Come in and Get Out
Post-9/11, clinic students serving immigrant clients must practice creatively.Printer Friendly Version
The United States deported about 208,000 individuals in 2005, 38 percent more than in 2002. The surge is one indication of the new challenges facing immigrants in this country, and their growing need for legal representation. “September 11 has changed the rights of immigrants and the practice of immigration law,” says Professor of Clinical Law Nancy Morawetz ’81, who directs the Immigrant Rights Clinic.
It has also deeply influenced the students who represent immigrants. In 2004-05, an unprecedented four Immigrant Rights Clinic students argued three cases before the court of appeals, opposing the deportation of long-standing legal U.S. residents. “The opportunity to tell my client’s story in court was both terrifying and empowering,” says Angelica Jongco ’05, whose client, Luis Gutierrez, had been deported to Colombia but, after her appeal, was granted habeas corpus relief. She is now a law fellow with San Francisco’s Public Advocates firm. Kathryn Ann Ruff ’06 and Peter Hartley ’06, who took the Civil Legal Services Clinic cotaught by Clinical Professors of Law Paula Galowitz and Lynn Martell, were so dedicated to their client’s cause that they gave up precious hours studying for their bar exams to continue her representation after graduation. Their client was a woman seeking asylum from China’s one-child policy, a claim that rarely succeeds. They prepared the woman and her husband for their asylum interview— a nearly full-time job in itself. When she learned her client had been granted asylum, says Ruff, “it was the best moment of my life.”
But traditional skills like effectively preparing and arguing appeals or prepping for hearings no longer suffice in today’s heated immigration climate. Clinics are now teaching creative advocacy— working with resources and constituents outside the legal profession to advance a client’s interests. “Immigration issues are too important to keep doing things the old way,” says Morawetz. “We will work with anyone in any forum. The goal is to give students a real sense of the many tools that can help their clients.” For example, the Civil Legal Services Clinic worked with organizations such as Doctors of the World and Physicians for Human Rights, which conduct medical and psychological evaluations to substantiate the torture and abuse suffered by the clinic’s immigrant clients seeking asylum.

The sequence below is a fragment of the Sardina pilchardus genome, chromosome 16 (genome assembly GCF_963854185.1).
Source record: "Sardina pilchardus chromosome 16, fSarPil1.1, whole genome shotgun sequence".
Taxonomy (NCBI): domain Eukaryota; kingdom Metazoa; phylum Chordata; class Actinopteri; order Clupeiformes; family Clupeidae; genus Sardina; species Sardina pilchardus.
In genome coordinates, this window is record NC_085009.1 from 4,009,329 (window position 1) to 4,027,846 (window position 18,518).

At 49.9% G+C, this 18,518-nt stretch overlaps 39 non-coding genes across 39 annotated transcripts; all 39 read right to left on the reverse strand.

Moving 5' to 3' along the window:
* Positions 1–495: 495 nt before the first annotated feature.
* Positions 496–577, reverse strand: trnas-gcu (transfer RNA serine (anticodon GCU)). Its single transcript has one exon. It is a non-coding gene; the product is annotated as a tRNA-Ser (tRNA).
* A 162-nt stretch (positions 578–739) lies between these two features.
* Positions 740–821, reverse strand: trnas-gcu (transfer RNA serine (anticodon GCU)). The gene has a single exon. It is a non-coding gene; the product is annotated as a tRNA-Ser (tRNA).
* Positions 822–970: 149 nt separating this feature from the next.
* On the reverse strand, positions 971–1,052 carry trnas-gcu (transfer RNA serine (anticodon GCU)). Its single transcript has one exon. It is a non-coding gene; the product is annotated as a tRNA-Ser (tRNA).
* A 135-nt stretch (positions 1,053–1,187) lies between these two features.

Some clients’ cases demand uncommon strategies. In 2002, the Immigration and Naturalization Service imposed a “special registration program” that required males residing in the United States who were citizens of one of 25 predominantly Muslim countries to register in person with the agency. Many who dutifully showed up, however, were arrested and placed in deportation proceedings.
Working with Lutheran Family and Community Services and the New York Immigration Coalition, Immigrant Rights Clinic students Matthew Ginsburg ’05 and Vanessa Lee ’05 represented one such person, Nofrizal Yahya, a then-44-year-old immigrant from Indonesia who had married and had a child during the nine years he had been in the United States. Yahya was a year short of eligibility to claim a “compelling circumstance”—in his case that his U.S. citizen daughter was born with Down syndrome and needed special care—that would likely have made him eligible for permanent residency.
Ginsburg and Lee posted queries with various groups, and found a filmmaker, Jayden Films, willing to make a documentary that would inform the public about special registration and Yahya’s poignant situation. The strategy worked. Removal was selected as a finalist in the Short Documentary category at the 2005 Los Angeles International Short Film Festival. Immigration officials reconsidered the case, and in 2005 entered into a settlement that allows Yahya to live with his family in the United States, though he must report every three months to officials. His daughter is receiving the treatment and schooling he sought.
Omar Jadwat ’01, currently a staff attorney at the ACLU Immigrants’ Rights Project, credits his experience in Morawetz’s Immigrant Rights Clinic with giving him a broader view of his work and the discipline to self-criticize as a means to improve. “You have to sit down and discuss why you’re doing certain things,” he said. “The luxury of clinical work—even though it doesn’t seem like a luxury at the time—is the fact that there’s a reflective process built in.”